We have looked at this in vitro, comparing fluticasone propionate 250 μg pMDI either with a specialized adaptor or in a conventional pMDI-impactor arrangement [14], and have also considered the effect of misalignment of the pMDI device with the open mouth, as we feel that this is an inevitable consequence of not using the sealed lips instruction. Both of these open mouth techniques were associated with reduced induction port (throat) deposition but this was attributable largely to loss to the environment. Unsurprisingly, total drug recoveries were also reduced but, in addition, the open mouth fine particle doses were markedly reduced and highly variable (Figure 1). This suggests a trade-off between potential oral side effects and drug delivery and adds confirmation that the technique particularly cannot be recommended as part of bronchodilator pMDI technique.

Concurrent with a growing realization that misuse of pMDI devices undermined their effectiveness, there was a surge in the development of teaching aids and devices to promote better instruction and/or better use [15]. These developments focused mainly on devices that, in reality, created a space between the user and the pMDI [16]—essentially a controlled version of the open mouth technique. This has been the subject of a splendid, recently published scientific history [12] that describes spacer and valved holding chamber (VHC)—essentially a valved spacer—development alongside clinical requirements and pharmacological and technological advance.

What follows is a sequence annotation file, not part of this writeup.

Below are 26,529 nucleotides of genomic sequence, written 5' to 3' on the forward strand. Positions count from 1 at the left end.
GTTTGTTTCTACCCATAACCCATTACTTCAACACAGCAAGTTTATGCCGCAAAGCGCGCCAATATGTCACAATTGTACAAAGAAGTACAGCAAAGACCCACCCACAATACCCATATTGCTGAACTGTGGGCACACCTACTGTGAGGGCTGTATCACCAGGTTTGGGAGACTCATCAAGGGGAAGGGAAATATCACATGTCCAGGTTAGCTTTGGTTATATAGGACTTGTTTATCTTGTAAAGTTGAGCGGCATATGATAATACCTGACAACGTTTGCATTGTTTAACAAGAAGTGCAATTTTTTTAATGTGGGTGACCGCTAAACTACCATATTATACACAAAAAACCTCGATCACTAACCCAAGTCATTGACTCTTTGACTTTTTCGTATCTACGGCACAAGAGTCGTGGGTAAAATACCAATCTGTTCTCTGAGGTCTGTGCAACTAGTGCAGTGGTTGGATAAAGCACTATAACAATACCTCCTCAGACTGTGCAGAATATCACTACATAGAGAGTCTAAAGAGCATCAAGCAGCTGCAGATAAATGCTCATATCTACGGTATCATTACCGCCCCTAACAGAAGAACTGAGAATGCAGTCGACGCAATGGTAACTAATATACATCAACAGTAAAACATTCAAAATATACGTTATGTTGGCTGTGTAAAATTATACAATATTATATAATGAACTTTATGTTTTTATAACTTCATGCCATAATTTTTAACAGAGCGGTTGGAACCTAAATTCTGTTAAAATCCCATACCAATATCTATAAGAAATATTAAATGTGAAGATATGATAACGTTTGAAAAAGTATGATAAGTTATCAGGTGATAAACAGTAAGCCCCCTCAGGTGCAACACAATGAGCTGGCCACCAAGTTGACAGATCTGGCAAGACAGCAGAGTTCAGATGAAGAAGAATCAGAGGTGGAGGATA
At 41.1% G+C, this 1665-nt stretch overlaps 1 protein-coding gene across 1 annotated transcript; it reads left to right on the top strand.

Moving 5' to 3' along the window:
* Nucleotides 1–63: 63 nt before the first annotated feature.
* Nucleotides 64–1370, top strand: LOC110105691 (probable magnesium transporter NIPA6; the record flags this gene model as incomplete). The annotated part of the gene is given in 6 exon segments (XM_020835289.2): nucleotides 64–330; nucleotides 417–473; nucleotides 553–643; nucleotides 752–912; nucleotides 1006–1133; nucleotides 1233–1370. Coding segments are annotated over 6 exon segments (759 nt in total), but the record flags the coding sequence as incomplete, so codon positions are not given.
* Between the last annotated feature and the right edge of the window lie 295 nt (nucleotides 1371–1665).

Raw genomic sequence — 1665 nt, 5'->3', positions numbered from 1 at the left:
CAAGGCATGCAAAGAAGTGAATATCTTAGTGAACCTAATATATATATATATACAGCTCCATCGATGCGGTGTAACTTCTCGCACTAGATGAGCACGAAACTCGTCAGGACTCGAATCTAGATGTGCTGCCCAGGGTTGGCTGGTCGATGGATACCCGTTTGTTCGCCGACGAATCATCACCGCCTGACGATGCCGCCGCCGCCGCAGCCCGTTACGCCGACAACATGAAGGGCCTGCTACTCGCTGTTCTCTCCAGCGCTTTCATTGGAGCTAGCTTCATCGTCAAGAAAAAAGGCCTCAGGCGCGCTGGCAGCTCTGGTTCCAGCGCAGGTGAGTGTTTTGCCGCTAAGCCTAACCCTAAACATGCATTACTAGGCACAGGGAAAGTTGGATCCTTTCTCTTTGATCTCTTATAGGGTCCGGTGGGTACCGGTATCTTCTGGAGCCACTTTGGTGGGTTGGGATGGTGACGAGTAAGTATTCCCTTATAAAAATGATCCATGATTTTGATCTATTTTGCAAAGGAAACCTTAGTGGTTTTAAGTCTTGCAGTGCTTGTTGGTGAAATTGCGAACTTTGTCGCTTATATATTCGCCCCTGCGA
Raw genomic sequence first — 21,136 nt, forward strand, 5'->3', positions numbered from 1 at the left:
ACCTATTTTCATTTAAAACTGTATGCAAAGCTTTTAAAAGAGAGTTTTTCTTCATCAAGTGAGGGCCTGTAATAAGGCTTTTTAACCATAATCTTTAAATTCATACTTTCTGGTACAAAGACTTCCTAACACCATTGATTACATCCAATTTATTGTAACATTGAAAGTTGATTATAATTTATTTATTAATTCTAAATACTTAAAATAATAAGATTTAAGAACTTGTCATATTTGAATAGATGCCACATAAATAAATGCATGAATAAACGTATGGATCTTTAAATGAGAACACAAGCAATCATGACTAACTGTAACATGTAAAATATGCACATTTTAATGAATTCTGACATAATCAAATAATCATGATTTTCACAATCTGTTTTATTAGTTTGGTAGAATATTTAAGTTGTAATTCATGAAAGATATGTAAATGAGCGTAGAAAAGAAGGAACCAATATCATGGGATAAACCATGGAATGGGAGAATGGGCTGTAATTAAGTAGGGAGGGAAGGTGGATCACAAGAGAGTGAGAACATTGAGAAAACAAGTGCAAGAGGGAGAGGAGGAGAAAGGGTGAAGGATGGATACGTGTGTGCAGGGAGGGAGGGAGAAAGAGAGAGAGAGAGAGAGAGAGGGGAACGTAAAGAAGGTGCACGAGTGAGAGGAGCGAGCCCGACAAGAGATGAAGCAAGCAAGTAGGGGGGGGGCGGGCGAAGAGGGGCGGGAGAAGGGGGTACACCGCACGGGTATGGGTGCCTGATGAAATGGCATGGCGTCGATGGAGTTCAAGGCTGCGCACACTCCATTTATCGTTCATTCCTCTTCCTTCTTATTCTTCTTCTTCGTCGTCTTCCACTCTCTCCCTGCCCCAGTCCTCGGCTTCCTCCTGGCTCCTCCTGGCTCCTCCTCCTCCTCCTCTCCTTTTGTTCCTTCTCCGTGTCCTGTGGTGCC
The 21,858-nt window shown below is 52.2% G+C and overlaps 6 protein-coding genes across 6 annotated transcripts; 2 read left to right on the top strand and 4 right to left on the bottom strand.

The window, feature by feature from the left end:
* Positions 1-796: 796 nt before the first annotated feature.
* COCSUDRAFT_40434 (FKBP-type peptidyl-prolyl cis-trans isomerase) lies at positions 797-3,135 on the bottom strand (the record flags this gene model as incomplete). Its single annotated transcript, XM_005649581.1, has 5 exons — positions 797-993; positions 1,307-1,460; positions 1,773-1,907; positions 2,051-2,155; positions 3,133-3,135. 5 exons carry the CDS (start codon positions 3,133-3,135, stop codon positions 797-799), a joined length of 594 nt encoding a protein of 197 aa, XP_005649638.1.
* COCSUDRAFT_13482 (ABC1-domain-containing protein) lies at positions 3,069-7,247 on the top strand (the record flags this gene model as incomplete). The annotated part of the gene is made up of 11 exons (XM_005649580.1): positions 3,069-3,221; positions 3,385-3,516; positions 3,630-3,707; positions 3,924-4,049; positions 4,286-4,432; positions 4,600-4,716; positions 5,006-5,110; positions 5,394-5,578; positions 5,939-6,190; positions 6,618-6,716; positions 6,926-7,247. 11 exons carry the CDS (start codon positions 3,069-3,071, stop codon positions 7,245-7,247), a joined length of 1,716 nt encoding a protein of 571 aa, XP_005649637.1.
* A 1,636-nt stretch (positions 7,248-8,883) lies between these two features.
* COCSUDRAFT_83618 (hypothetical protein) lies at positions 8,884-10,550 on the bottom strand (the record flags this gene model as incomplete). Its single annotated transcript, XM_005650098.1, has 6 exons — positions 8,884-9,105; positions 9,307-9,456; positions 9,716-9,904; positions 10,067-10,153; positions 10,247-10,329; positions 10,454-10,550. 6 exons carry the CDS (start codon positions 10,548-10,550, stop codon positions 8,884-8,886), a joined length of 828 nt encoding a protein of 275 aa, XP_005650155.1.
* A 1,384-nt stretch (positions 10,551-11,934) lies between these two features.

With these experiences we now have a better appreciation, particularly for valved holding chambers, of their relative merits:(i)size—larger volume is better (particles airborne and available for inhalation for a longer period),(ii)shape—cone/pear shape is better,(iii)configuration—inclusion of whistles is better (flow rate determination-aid)—and inclusion of one-way valves is better (inhalation from chamber and exhalation via vents),(iv)material—antistatic material is better (particles remain available for inhalation),(v)hygiene—antimicrobial material is better,(vi)convenience—small, portable, and easy to clean,(vii)accessibility—cost, healthcare-system funding, and patient education.

It is clear that the incentive-to-use should be, and is, a reasonable design compromise whilst maintaining the necessary effectiveness. There are now a number of commercially available holding chamber devices that include valves, collapsible volumes, whistles, antistatic and/or antimicrobial materials, and comfortable face mask interfaces (Figure 2). Recent innovations include tools to signal appropriate inspiratory flow rates, clarifying the effect of VHC whistle-position [17], combining antistatic/antimicrobial materials [18], and awareness of drug wastage on VHC face mask materials [19].

VHCs, in particular, are a preeminent advance (i) for improving pMDI drug delivery for young and very young children, especially for those whose preference or ability is for receiving drug via tidal breaths, (ii) for treatment, emergency department admission, and recovery-time for acute asthma, and (iii) for inhaled steroid use in children. Internationally, this is now reflected in asthma guidelines which recommend their use [2022]. With regard to performance comparison, it is important to remember that the role of a spacer or VHC is to deliver the same dose as a correctly used pMDI, that is, the dose that has been validated through clinical study for safety and efficacy. It would be easy to design a device that improved pMDI performance but in doing so the known safety and efficacy boundaries would have been abandoned. VHC/spacer design is, therefore, about matching performance. Performance is measured in vitro, using laboratory cascade impactors and vacuum pumps that reflect adult inhalation forces, typically 28–30 L/min, with a performance of ±15% of the correctly used pMDI as the basis for determining equivalence. It is interesting that these approval requirements do not consider the inhalation flow rates of the paediatric population, probably the main user-group.